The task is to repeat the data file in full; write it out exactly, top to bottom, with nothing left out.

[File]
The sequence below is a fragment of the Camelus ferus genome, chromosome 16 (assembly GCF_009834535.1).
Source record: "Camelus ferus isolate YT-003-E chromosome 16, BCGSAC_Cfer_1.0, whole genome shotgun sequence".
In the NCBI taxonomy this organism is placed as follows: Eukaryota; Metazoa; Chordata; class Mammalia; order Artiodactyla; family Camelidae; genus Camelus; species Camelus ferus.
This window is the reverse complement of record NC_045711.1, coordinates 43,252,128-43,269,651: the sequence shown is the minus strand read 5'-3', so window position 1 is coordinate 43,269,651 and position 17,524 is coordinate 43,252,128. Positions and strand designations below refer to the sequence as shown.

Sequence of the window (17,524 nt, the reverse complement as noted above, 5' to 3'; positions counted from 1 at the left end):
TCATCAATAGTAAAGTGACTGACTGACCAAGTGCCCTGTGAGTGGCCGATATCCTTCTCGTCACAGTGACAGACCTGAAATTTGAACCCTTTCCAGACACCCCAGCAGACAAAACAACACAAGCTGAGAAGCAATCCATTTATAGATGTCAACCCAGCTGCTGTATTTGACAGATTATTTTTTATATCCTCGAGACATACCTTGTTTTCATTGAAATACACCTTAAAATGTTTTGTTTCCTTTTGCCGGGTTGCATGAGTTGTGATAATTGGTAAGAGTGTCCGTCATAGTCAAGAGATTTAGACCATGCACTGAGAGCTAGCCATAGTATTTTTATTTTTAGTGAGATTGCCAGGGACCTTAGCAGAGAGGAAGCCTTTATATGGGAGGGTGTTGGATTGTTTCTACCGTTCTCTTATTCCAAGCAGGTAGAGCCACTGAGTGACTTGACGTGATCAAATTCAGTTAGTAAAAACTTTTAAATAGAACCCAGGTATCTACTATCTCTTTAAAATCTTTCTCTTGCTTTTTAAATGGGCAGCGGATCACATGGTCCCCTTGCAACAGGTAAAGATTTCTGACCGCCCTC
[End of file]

The sequence below is a fragment of the Camelus ferus genome, chromosome 16 (assembly GCF_009834535.1).
Source record: "Camelus ferus isolate YT-003-E chromosome 16, BCGSAC_Cfer_1.0, whole genome shotgun sequence".
In the NCBI taxonomy this organism is placed as follows: Eukaryota; Metazoa; Chordata; class Mammalia; order Artiodactyla; family Camelidae; genus Camelus; species Camelus ferus.
This window is the reverse complement of record NC_045711.1, coordinates 43,252,128-43,269,651: the sequence shown is the minus strand read 5'-3', so window position 1 is coordinate 43,269,651 and position 17,524 is coordinate 43,252,128. Positions and strand designations below refer to the sequence as shown.

Sequence of the window (17,524 nt, the reverse complement as noted above, 5' to 3'; positions counted from 1 at the left end):
TCATCAATAGTAAAGTGACTGACTGACCAAGTGCCCTGTGAGTGGCCGATATCCTTCTCGTCACAGTGACAGACCTGAAATTTGAACCCTTTCCAGACACCCCAGCAGACAAAACAACACAAGCTGAGAAGCAATCCATTTATAGATGTCAACCCAGCTGCTGTATTTGACAGATTATTTTTTATATCCTCGAGACATACCTTGTTTTCATTGAAATACACCTTAAAATGTTTTGTTTCCTTTTGCCGGGTTGCATGAGTTGTGATAATTGGTAAGAGTGTCCGTCATAGTCAAGAGATTTAGACCATGCACTGAGAGCTAGCCATAGTATTTTTATTTTTAGTGAGATTGCCAGGGACCTTAGCAGAGAGGAAGCCTTTATATGGGAGGGTGTTGGATTGTTTCTACCGTTCTCTTATTCCAAGCAGGTAGAGCCACTGAGTGACTTGACGTGATCAAATTCAGTTAGTAAAAACTTTTAAATAGAACCCAGGTATCTACTATCTCTTTAAAATCTTTCTCTTGCTTTTTAAATGGGCAGCGGATCACATGGTCCCCTTGCAACAGGTAAAGATTTCTGACCGCCCTC